Top spying fallout: EU summit promises NSA thunder, data-protection storm
Ahead of the EU summit in Brussels, Germany’s Angel Merkel and France’s Francois Hollande have discussed wiretapping of their communications by America’s NSA. The scandal could push a frustrated EU to change data privacy rules.
The EU summit starting Thursday is expected to be hijacked by recent revelations provided by the former NSA contractor Edward Snowden, which infuriated both Berlin and Paris.
On the same day the summit kicks off, Germany announced it had information that allied US National Security Service had monitored Chancellor Angela Merkel’s personal phone. Earlier, France learnt from reports in Le Monde that the NSA has been recording dozens of millions of phone calls, including those of the French authorities.
Spying between friends 'just not done'
The fallout from the revelations was prompt and direct. Merkel, on arriving for a two-day EU summit in Brussels, said that such conduct between friends was unacceptable.
“Spying between friends - that's just not done,” she said as quoted by the Associated Press.
“I said that to US President Barack Obama when he came to Berlin and again on the phone [Wednesday],” Merkel said.
She added that trust between Washington and its partners has to be restored following the allegations.
“We need trust between partners and such trust needs to be re-established,” Merkel said.
Earlier, Merkel made a phone call to US President Barack Obama to sort out if her phone was tapped, while Germany’s Foreign Minister Guido Westerwelle summoned the US ambassador to explain the situation.
In a strongly-worded statement issued Wednesday, Merkel’s spokesman shared some details of the phone call with Obama.
“She made clear that she views such practices, if proven true, as completely unacceptable and condemns them unequivocally,” the spokesman said.
Washington, which has been left at loggerheads with many of its allies due to Snowden’s revelations, deployed White House spokesman Jan Carney, who said that President Obama had done his best to reassure the German Chancellor, telling Merkel that the US “is not monitoring and will not monitor” her communications.
Carney also said that “the United States is not monitoring the communications of the [German] chancellor.”
But neither Obama nor Carney actually confirmed or denied that Merkel’s phone had been tapped previously.
“I'm not in a position to comment publicly on every specific alleged intelligence activity,” Carney said.
The French government is similarly upset with Washington. President François Hollande has not said whether his personal phone has been hacked by Washington, but the report that in just one month, between December 10, 2012, and January 8, 2013, the NSA managed to record 70.3 million French phone calls could not be shrugged off.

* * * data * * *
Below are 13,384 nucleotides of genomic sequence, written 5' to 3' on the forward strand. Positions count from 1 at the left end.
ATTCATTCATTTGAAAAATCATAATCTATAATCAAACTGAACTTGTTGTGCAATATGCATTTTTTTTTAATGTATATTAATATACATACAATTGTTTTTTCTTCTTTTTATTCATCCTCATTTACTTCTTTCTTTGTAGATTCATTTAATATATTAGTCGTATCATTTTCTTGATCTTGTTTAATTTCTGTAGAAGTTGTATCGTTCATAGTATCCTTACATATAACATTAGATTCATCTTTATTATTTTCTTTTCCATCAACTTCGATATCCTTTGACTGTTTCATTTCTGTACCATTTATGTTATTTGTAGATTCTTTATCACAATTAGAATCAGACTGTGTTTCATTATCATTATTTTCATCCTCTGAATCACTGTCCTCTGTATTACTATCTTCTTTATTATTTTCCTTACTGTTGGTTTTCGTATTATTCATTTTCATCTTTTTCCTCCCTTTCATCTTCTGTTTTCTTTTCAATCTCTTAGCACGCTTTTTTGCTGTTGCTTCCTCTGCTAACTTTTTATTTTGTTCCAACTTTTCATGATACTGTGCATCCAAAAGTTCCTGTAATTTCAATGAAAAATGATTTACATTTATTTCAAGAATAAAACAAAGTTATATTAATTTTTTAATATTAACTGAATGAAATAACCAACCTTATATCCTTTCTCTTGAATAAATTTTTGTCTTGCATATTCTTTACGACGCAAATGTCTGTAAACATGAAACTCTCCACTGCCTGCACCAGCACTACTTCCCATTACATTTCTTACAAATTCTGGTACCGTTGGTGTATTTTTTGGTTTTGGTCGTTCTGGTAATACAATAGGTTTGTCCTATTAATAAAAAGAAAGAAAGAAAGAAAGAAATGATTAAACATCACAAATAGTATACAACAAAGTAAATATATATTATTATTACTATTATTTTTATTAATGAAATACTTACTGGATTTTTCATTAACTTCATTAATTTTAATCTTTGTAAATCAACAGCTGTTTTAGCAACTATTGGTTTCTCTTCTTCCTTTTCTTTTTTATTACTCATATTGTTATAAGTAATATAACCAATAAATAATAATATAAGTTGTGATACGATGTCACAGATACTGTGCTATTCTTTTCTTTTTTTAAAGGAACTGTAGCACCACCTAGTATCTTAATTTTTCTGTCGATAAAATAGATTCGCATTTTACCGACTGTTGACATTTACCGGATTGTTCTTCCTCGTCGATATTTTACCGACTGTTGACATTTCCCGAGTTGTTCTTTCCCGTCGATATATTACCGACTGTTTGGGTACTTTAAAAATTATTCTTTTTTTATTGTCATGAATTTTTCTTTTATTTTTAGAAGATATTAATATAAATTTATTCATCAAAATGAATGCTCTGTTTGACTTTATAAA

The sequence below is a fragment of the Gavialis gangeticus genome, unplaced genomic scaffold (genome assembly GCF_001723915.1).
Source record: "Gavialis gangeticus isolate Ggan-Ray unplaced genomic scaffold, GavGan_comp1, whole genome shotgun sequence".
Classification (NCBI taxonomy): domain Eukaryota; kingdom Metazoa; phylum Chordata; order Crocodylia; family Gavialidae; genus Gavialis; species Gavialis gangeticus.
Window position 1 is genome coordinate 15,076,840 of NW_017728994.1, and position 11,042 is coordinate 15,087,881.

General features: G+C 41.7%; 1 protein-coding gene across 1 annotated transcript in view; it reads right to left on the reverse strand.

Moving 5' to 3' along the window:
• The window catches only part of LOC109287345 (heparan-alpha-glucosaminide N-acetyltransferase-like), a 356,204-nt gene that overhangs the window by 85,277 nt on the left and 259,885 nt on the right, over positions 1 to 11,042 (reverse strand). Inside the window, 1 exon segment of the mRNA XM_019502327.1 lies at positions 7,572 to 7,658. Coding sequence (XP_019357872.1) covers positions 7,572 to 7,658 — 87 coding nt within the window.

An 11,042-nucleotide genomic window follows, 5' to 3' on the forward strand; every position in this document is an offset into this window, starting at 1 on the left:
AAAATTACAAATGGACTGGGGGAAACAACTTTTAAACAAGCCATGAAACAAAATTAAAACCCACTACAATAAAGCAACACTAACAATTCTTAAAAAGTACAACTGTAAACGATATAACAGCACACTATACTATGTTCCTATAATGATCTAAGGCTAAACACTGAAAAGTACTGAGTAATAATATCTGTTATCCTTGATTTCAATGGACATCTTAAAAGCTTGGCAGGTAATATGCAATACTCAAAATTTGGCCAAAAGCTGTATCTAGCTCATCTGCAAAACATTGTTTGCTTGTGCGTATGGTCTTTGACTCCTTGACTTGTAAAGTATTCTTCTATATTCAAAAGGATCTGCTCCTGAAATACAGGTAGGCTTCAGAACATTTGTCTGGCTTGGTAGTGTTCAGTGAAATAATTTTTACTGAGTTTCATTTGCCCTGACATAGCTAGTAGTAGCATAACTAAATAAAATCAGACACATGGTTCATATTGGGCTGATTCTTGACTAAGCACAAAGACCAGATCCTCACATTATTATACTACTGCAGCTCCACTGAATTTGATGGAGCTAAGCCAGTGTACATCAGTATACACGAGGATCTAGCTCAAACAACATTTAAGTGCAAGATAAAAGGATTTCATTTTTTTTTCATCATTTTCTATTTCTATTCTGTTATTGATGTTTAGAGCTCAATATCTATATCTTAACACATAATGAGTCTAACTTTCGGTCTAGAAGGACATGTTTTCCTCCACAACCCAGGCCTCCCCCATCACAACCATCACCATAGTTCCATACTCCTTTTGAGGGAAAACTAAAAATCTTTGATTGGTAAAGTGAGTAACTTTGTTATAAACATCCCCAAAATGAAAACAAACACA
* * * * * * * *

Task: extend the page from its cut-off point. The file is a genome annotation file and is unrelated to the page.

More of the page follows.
President Hollande has insisted that the phone tapping must be on the Brussels summit’s agenda.
'We want the truth'
France and Germany were seeking bilateral talks with the United States to discuss the issue of the US spying by the end of the year, Herman Van Rompuy, European Council president announced at the end of the first day of the summit. European intelligence agencies cannot cooperate with the US without a partnership of “respect and trust,” he added.
Other European nations united behind Germany and France as the spying scandal overshadowed a key EU summit being held in Brussels.
Leaders of Italy, Belgium, Finland, Malta and other states said that Washington must provide an explanation over the allegations and Europe must take a joint stand to protect its citizens.
“We want the truth,” Italian Prime Minister Enrico Letta said.
The European Commission called for “a strong and united stand,” while its President Jose Manuel Barroso warned against a slide towards “totalitarianism”.
"Data protection must apply no matter if it concerns the emails of citizens or the mobile phone of Angela Merkel," he said.
Meanwhile, EU Parliament President Martin Schulz said he was not confident that German intelligence services were not spying on the White House.
“I cannot be sure that German special services are not tapping Barack Obama,” he said, adding that “it would be interesting” to see Washington’s reaction if that was the case.
EU Justice Commissioner underlined that data protection should apply no matter whether it concerns the emails of citizens or Merkel’s mobile phone. “Now is the time for action and not only for declarations at the EU summit,” Viviane Reding said.
The 28 members of the EU could speed up the adoption of amendments to the bloc’s data protection rules, set in 1995, AFP reported Thursday.
This could seriously complicate life of American companies like Google, Facebook, Microsoft, Yahoo! and others that have been exposed as voluntarily sharing private data communications with the US secret services.
The new amendments would enable EU citizens to demand that IT companies erase traces of personal data from the internet. Stricter data protection rules would be applied to international electronic money transferring systems, such as the Europe-based SWIFT, also used by the US security agencies for collecting personal data on EU citizens.
In case the communication giants do not abide by the new regulations, fines could be as hefty as 100 million euro.
The potential regulations could make personal data collection in Europe impracticable financially. US communication giants have been furiously lobbying against the amendments.
Given the angry reactions of Berlin and Paris to US surveillance, the EU could put new data protection rules in place as early as 2015.